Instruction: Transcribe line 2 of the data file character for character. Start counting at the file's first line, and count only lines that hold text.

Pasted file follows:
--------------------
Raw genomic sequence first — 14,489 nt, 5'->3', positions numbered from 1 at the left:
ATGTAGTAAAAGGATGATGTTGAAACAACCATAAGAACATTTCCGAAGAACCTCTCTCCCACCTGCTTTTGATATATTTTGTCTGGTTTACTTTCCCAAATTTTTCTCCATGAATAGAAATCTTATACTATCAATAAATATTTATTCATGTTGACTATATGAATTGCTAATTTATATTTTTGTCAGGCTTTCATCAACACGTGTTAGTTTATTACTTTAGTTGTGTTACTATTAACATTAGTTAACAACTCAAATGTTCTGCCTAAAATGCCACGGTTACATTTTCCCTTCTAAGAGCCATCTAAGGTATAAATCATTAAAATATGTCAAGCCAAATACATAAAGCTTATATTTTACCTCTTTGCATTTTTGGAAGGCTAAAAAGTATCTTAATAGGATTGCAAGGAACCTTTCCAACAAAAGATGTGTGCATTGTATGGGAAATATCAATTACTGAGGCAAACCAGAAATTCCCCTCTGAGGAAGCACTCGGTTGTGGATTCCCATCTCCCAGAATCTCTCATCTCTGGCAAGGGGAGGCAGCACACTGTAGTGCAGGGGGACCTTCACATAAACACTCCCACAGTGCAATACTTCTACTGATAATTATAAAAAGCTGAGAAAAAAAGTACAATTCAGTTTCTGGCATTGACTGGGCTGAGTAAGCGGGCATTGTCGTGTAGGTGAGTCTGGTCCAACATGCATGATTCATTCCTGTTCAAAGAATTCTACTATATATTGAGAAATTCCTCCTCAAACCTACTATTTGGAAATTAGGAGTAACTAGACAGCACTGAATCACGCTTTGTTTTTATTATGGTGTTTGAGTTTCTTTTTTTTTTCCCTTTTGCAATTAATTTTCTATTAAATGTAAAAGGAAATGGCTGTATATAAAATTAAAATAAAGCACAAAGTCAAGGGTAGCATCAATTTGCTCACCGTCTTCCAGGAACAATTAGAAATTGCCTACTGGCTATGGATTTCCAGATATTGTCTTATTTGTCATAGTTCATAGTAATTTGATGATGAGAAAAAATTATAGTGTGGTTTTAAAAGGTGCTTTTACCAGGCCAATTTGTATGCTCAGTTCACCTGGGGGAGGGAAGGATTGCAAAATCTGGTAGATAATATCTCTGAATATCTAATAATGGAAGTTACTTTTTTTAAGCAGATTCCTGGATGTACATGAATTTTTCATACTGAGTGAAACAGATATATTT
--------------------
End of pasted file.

ATGTAGTAAAAGGATGATGTTGAAACAACCATAAGAACATTTCCGAAGAACCTCTCTCCCACCTGCTTTTGATATATTTTGTCTGGTTTACTTTCCCAAATTTTTCTCCATGAATAGAAATCTTATACTATCAATAAATATTTATTCATGTTGACTATATGAATTGCTAATTTATATTTTTGTCAGGCTTTCATCAACACGTGTTAGTTTATTACTTTAGTTGTGTTACTATTAACATTAGTTAACAACTCAAATGTTCTGCCTAAAATGCCACGGTTACATTTTCCCTTCTAAGAGCCATCTAAGGTATAAATCATTAAAATATGTCAAGCCAAATACATAAAGCTTATATTTTACCTCTTTGCATTTTTGGAAGGCTAAAAAGTATCTTAATAGGATTGCAAGGAACCTTTCCAACAAAAGATGTGTGCATTGTATGGGAAATATCAATTACTGAGGCAAACCAGAAATTCCCCTCTGAGGAAGCACTCGGTTGTGGATTCCCATCTCCCAGAATCTCTCATCTCTGGCAAGGGGAGGCAGCACACTGTAGTGCAGGGGGACCTTCACATAAACACTCCCACAGTGCAATACTTCTACTGATAATTATAAAAAGCTGAGAAAAAAAGTACAATTCAGTTTCTGGCATTGACTGGGCTGAGTAAGCGGGCATTGTCGTGTAGGTGAGTCTGGTCCAACATGCATGATTCATTCCTGTTCAAAGAATTCTACTATATATTGAGAAATTCCTCCTCAAACCTACTATTTGGAAATTAGGAGTAACTAGACAGCACTGAATCACGCTTTGTTTTTATTATGGTGTTTGAGTTTCTTTTTTTTTTCCCTTTTGCAATTAATTTTCTATTAAATGTAAAAGGAAATGGCTGTATATAAAATTAAAATAAAGCACAAAGTCAAGGGTAGCATCAATTTGCTCACCGTCTTCCAGGAACAATTAGAAATTGCCTACTGGCTATGGATTTCCAGATATTGTCTTATTTGTCATAGTTCATAGTAATTTGATGATGAGAAAAAATTATAGTGTGGTTTTAAAAGGTGCTTTTACCAGGCCAATTTGTATGCTCAGTTCACCTGGGGGAGGGAAGGATTGCAAAATCTGGTAGATAATATCTCTGAATATCTAATAATGGAAGTTACTTTTTTTAAGCAGATTCCTGGATGTACATGAATTTTTCATACTGAGTGAAACAGATATATTT